Hyemin Kim won on the Symetra Tour and gave her entire paycheck to charity

The Symetra Tour announced Hyemin Kim is donating her entire $15,000 first-place check from her POC Med Golf Classic victory to LPGA USGA Girls Golf.

Even in a sport that values charitable giving more than, say, the NFL does, Kim’s act is unprecedented—and extremely generous.

Speaking with reporters ahead of the U.S. Women’s Open at Trump National, Bedminster, Kim told reporters that the decision was anything but hasty.

“My mom and I always talked about donating the paycheck from my first win to charity. I remember growing up in Korea and first being introduced to the game. I just want to help the next generation of girls and my hope is that this donation helps bring more girls to golf that don’t have the means on their own.”

If you’re wondering, LPGA USGA Girls Golf introduces girls (ages 6 to 17) to golf via instruction and competition. The organization reaches more than 70,000 girls annually.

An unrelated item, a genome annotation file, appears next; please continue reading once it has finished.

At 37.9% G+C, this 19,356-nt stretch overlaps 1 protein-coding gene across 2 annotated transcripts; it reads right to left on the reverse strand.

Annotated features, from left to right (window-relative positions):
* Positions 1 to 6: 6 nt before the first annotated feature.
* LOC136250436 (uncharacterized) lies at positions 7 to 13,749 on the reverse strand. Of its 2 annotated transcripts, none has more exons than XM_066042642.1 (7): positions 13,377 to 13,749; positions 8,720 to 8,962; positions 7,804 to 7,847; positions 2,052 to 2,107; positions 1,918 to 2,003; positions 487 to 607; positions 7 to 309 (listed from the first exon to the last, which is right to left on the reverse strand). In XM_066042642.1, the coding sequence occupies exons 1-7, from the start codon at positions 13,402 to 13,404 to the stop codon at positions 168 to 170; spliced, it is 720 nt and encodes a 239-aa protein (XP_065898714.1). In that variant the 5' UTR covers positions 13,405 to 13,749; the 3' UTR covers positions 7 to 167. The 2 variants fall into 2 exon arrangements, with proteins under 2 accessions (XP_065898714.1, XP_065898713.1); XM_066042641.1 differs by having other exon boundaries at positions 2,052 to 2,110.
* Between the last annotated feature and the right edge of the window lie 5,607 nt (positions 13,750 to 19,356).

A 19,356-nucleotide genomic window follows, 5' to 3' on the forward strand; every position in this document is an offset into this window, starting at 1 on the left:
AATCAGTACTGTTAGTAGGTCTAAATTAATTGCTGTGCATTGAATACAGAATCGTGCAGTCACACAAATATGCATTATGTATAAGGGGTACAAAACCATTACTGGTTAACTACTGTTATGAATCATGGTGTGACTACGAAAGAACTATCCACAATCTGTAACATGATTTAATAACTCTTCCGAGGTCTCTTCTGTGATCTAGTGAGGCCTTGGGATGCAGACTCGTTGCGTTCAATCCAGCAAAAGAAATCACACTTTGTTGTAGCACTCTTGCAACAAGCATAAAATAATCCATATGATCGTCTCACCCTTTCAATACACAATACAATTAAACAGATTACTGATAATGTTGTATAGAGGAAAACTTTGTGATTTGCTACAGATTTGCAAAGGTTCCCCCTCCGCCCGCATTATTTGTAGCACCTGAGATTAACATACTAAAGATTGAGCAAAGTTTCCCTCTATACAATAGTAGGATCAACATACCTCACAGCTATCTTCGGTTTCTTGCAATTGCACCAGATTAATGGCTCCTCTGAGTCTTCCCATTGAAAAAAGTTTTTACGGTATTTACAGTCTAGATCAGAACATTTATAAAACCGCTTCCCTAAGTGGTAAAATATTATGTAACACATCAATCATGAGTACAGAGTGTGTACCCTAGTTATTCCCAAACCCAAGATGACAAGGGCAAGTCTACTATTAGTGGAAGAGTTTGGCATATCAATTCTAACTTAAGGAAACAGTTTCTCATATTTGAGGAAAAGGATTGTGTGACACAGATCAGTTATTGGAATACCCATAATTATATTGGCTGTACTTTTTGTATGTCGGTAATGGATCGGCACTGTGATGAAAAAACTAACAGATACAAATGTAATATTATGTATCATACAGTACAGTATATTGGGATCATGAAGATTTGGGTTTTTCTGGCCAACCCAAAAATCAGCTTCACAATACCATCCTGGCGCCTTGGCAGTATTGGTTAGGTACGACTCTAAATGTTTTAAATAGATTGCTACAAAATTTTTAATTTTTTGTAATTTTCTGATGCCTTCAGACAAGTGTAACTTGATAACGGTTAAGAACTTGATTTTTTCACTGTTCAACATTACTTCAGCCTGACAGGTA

The most impressive thing about Kim’s generosity is this: Her career earnings (including the $15K) only total $86,618. Thus, the donation represents 17% of her career earnings. This begs the question: Is Kim’s donation the largest charitable gift with respect to career earnings?

For some perspective, if Tiger Woods were to give away 17 percent of his $110,061,012 earnings, that figure would be more than $20 million.

While it’s inappropriate to tell anyone what to do with their money, and Tiger Woods has done good work with his Tiger Woods foundation, it’s difficult to imagine he’s given away 17 percent of his career earnings.

Again, charity is a big part of the PGA Tour (the organization will happily tell you as much). Heck, check out PGATour.com, and in addition to stats and results, each player’s page lists his charitable initiatives and causes.

That said, for a pro on the feeder tour to a tour (LPGA) whose pros make a fraction of what PGA Tour stars make to act so generously is incredible. Professional golfers (and professional athletes in general) are extremely fortunate to be able to play games for a living.

Obviously, pros are entitled to everything they earn as entertainment worthy of attracting the sponsor dollars they do. Obviously they work hard. However, more high-profile acts of generosity along the line of Kim’s gesture would drive home the point that professional golf’s “giving back” imperative is more than a PR exercise.

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